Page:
Cattle gather on a strip of dry land in low-lying areas of the Bolivian Amazon, after heavy rains from the El Nino weather phenomenon on Feb 22, 2007 in Beni, Bolivia. The rains affected 350,000 people, destroyed valuable agriculture and killed 23,000 cattle.
Martin Alipaz—EPA/Corbis
July 10, 2014 11:27 AM EDT

The El Niño weather system is likely to begin by August, the top U.S. weather agency affirmed on Thursday.

The National Oceanic and Atmospheric Administration said there’s a 70 percent chance of an El Niño onset in the Northern Hemisphere this summer, and an 80 percent chance that it will occur by winter. The agency says the weather system is expected to peak at weak to moderate levels around late fall.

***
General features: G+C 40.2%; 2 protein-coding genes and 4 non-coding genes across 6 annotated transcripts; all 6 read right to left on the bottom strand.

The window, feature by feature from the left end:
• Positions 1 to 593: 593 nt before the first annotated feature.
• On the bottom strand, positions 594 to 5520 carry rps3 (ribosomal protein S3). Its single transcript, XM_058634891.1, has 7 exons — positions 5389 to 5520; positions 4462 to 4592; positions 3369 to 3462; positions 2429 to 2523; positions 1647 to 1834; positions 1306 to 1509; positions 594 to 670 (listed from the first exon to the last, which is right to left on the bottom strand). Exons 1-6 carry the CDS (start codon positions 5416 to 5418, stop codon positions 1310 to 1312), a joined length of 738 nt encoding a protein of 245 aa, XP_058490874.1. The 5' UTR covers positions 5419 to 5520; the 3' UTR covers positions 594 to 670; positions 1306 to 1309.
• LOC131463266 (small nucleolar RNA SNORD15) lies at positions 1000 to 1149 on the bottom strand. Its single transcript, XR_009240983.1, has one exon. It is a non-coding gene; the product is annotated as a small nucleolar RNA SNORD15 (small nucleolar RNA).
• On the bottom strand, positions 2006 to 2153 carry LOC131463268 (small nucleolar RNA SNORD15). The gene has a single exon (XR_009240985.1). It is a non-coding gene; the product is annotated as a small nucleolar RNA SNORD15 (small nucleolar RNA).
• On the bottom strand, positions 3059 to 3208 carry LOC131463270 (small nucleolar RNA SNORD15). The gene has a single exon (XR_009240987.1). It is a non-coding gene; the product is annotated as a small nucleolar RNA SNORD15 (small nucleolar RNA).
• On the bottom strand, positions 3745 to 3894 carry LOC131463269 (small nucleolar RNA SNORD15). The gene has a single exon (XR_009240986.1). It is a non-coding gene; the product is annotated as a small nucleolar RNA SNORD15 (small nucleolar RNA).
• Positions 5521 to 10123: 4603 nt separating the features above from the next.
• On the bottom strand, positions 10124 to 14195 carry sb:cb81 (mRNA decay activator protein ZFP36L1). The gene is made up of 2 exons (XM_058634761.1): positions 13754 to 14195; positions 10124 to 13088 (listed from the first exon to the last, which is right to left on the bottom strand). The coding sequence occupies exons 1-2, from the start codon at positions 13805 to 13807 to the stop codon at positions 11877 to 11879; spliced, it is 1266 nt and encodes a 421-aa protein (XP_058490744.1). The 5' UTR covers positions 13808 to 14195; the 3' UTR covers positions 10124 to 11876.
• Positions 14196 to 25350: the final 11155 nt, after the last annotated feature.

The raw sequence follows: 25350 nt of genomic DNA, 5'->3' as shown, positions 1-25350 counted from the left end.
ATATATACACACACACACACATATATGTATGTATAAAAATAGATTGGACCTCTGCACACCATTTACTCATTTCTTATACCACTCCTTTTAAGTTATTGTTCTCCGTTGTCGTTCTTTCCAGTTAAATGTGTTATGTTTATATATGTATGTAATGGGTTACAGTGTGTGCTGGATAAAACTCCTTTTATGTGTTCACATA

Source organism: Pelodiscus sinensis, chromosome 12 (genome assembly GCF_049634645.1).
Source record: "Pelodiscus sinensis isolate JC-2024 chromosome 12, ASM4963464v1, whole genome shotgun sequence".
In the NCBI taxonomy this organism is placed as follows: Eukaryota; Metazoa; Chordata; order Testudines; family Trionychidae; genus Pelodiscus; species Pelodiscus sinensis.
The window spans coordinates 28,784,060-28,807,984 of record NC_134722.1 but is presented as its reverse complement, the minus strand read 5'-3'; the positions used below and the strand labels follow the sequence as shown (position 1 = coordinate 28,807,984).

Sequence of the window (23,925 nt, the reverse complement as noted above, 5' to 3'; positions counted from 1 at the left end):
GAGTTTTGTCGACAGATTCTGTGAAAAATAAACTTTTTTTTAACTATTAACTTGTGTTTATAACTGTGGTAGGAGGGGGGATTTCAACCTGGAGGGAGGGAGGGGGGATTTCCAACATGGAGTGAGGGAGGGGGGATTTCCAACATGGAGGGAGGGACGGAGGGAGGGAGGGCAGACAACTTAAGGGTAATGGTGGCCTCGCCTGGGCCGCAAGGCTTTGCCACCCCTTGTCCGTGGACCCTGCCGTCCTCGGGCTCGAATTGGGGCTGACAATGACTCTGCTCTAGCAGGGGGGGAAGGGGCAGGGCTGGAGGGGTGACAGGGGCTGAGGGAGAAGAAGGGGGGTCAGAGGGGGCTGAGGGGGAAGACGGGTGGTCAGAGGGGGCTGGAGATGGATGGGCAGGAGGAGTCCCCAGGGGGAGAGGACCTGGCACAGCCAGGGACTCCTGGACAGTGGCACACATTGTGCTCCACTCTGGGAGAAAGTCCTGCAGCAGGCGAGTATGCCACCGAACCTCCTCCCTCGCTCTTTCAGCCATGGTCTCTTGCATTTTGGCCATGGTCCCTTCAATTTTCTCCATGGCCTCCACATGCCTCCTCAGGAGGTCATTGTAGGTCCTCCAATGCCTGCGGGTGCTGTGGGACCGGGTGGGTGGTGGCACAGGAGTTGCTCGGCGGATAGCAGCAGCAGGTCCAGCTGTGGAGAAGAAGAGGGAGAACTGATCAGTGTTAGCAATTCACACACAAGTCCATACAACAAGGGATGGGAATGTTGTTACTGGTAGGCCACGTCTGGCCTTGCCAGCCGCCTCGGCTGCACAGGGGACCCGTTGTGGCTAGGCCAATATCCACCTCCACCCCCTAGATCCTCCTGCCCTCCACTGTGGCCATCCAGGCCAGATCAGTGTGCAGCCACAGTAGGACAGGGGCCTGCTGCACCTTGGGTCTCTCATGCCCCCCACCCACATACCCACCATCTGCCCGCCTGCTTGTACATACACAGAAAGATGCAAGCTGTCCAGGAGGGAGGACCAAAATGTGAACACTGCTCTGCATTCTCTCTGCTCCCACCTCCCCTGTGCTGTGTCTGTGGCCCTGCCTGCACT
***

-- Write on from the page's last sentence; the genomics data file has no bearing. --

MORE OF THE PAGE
The latest report affirms earlier predictions of El Niño occurring this year. The system could lead to overall warmer temperatures across the globe next year, while also causing droughts in Australia and an heavy rainfall in South America and parts of East Asia. El Niño has also been associated with an uptick in hurricanes in the Eastern Pacific.

But as TIME’s Bryan Walsh reported last month, El Niño could be good news for the hurricane-prone East Coast. Walsh explains:

More Must-Read Stories From TIME

Write to Noah Rayman at

Read More From TIME
You May Also Like